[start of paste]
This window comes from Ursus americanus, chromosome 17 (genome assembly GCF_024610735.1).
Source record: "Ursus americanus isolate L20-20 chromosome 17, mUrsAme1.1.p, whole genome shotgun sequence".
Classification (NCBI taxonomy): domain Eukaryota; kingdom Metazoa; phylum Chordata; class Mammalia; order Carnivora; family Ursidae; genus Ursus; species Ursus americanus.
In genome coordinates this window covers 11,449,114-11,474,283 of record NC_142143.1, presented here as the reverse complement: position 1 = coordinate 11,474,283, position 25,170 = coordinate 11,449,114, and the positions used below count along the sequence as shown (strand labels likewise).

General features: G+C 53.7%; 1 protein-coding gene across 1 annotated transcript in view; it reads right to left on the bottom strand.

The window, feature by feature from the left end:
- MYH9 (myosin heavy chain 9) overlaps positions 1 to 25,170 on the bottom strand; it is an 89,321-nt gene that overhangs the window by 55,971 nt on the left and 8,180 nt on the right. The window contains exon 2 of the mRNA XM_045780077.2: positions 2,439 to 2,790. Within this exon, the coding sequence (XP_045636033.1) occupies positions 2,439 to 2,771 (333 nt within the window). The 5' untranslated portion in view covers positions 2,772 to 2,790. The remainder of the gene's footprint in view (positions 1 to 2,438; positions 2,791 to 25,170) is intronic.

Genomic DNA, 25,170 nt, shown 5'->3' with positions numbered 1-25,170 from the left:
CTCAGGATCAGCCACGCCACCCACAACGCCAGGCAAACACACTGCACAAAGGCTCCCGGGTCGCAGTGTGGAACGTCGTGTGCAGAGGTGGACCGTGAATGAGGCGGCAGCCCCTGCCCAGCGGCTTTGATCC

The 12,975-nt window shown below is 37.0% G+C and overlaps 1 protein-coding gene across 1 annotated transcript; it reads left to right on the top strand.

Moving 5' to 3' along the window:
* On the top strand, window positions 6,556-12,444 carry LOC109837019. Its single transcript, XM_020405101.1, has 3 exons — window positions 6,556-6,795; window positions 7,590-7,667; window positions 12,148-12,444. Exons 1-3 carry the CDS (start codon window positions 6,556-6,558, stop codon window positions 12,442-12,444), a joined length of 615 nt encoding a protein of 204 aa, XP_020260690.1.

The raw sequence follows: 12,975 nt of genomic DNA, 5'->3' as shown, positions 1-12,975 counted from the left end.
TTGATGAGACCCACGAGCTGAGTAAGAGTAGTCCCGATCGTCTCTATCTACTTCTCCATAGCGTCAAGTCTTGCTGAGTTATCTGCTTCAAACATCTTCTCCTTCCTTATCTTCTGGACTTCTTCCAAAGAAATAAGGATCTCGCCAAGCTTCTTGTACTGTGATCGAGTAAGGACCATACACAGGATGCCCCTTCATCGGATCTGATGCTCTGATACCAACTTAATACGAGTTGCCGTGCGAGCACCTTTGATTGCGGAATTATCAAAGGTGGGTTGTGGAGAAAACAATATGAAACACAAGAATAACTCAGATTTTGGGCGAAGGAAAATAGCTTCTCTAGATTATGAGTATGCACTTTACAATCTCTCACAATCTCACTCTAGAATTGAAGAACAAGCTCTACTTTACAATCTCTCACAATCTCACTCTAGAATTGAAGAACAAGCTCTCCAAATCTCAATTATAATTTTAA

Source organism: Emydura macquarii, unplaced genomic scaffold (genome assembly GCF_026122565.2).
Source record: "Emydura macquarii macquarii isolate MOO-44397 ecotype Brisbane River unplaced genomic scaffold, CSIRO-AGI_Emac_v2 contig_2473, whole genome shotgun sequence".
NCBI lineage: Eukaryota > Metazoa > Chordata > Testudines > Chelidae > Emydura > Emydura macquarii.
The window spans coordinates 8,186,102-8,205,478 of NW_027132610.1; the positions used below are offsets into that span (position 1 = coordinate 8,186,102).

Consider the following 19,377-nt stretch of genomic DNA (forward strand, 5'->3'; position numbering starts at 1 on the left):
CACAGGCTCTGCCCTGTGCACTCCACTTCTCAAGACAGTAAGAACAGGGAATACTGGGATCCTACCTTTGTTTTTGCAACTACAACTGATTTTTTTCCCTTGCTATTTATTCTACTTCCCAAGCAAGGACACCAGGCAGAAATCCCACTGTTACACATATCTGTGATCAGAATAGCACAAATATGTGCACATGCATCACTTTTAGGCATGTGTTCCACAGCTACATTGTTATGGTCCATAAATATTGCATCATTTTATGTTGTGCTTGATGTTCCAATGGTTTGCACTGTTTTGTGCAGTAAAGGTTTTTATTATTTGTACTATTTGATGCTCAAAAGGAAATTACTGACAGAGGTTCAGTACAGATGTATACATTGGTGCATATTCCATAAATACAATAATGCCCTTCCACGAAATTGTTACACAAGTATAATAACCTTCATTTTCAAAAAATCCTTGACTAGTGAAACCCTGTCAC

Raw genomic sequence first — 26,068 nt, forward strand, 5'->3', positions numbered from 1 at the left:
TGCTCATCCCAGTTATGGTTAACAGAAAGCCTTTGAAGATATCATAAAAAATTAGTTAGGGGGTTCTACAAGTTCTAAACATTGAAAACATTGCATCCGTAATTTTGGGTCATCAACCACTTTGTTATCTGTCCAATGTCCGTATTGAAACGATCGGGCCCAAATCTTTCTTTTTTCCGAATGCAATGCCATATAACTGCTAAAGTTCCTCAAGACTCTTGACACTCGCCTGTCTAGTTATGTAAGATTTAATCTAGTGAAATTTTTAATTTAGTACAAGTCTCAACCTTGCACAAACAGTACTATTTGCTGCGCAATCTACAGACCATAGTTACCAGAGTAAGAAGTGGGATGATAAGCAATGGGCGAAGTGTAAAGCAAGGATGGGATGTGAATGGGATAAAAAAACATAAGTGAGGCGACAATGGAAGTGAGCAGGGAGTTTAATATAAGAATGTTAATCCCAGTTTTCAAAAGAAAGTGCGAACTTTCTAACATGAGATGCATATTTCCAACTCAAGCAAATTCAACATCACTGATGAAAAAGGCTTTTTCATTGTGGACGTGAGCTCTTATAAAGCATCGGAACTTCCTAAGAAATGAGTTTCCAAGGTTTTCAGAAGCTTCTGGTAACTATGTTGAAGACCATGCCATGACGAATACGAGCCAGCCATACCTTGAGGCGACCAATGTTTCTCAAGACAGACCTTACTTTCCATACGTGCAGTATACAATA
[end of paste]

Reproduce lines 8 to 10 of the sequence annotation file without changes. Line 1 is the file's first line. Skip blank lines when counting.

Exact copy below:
Genomic DNA, 25,170 nt, shown 5'->3' with positions numbered 1-25,170 from the left:
CTCAGGATCAGCCACGCCACCCACAACGCCAGGCAAACACACTGCACAAAGGCTCCCGGGTCGCAGTGTGGAACGTCGTGTGCAGAGGTGGACCGTGAATGAGGCGGCAGCCCCTGCCCAGCGGCTTTGATCC

The 12,975-nt window shown below is 37.0% G+C and overlaps 1 protein-coding gene across 1 annotated transcript; it reads left to right on the top strand.